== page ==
On Wednesday the Fed chairman Jerome Powell signalled that US interest rates are likely to fall at the next Fed meeting. Whilst he was able to report continuing good growth in jobs and wages, he pointed to trade uncertainties and a slowdown in the rest of the world as a reason the Fed might want to ease a bit more.
Meanwhile the Germans have just issued a government bond with no coupon, to the delight of their fans in the market who dutifully bought it. You might have thought the only reason you would want to own a government bond is to enjoy a secure income on it, yet here we have one which guarantees you no income whatsoever. Presumably the people who bought it expect a further fall in interest rates and more buyers willing to pay more for it in due course. They will need to sell it again before maturity. If you think buying a bond with a guarantee of no income return is foolish, then the only justification is to find someone more foolish to sell it on to at a profit before the reality of the no return bond is confirmed by repayment at par. There is speculation in markets that the arrival of Christine Lagarde as President of the European Central Bank will herald looser money and rates going negative.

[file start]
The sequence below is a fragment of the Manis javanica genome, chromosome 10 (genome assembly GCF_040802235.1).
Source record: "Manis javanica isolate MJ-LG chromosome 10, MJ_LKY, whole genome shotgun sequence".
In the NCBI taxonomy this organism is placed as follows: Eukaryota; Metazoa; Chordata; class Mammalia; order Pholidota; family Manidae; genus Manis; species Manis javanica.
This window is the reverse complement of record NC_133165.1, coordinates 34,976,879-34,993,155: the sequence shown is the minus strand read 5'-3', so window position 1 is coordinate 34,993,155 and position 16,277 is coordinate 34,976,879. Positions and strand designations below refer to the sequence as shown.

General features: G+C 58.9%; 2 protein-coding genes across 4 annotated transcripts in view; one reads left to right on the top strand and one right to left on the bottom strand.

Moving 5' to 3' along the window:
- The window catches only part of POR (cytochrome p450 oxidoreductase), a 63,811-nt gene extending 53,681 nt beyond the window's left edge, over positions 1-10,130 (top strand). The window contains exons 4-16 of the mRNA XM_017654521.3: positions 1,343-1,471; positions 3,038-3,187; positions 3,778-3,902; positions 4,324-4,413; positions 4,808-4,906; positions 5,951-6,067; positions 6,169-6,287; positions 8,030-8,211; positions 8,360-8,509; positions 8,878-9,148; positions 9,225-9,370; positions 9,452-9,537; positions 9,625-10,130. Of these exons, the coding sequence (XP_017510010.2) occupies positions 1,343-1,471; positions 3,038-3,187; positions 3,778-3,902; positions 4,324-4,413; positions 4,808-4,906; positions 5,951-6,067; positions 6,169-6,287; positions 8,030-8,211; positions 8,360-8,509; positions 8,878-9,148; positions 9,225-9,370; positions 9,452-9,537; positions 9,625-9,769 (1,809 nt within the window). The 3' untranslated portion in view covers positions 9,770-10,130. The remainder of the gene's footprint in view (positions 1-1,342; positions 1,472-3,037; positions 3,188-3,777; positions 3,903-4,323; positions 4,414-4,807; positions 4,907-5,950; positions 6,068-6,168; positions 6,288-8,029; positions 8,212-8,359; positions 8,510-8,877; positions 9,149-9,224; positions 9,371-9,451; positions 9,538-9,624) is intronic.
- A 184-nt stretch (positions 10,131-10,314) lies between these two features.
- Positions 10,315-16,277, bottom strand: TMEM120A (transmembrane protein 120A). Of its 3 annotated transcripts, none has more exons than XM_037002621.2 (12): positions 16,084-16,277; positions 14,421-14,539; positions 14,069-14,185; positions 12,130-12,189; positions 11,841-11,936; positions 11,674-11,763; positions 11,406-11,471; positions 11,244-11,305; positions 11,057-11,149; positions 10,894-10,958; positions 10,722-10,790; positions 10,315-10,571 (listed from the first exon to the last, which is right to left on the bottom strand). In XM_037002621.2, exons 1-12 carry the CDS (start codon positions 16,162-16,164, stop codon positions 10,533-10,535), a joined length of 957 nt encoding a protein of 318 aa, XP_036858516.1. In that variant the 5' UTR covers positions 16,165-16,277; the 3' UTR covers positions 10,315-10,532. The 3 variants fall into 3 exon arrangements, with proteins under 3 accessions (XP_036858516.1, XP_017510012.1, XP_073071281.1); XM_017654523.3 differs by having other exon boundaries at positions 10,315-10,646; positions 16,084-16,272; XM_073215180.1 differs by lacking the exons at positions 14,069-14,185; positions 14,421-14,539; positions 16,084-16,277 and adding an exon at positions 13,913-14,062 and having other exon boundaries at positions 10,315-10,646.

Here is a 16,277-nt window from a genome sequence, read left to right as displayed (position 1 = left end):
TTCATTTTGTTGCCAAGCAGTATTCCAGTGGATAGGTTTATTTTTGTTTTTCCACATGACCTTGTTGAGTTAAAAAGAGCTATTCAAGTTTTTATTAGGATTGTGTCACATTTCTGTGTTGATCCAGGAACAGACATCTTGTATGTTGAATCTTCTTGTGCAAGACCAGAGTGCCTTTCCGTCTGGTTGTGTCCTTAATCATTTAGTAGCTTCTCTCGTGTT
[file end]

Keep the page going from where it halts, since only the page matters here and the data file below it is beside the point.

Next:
Why have interest rates stayed so low for so long? How much longer will this apparent madness continue? The great banking crash on both sides of the Atlantic impaired the ability of commercial banks to generate cash and provide enough loans to propel good rates of economic growth. Intense global competition, large reserves of unemployed and underemployed labour and the advent of digital commerce all reinforced the trend to keep prices down. Many people responded to the ultra low rates by saving more. Japan shows this situation can persist for several decades, where a worse banking crash ushered in a long period of zero rates and no inflation. The position in the west should not last as long, given the less intense crash and the higher propensity to price rises in some places. Indeed, the USA did get its interest rates up to 2.25-2.5%, high levels for an advanced country in current conditions.
The Bank of England looks increasingly isolated and cut off from central banking trends elsewhere. The tight UK money squeeze has slowed the UK economic markedly, yet still the Bank presses on with it. If the Fed thinks the US needs more stimulus after a first quarter growing at 3.1%, surely the UK economy now scarcely growing at all needs a boost?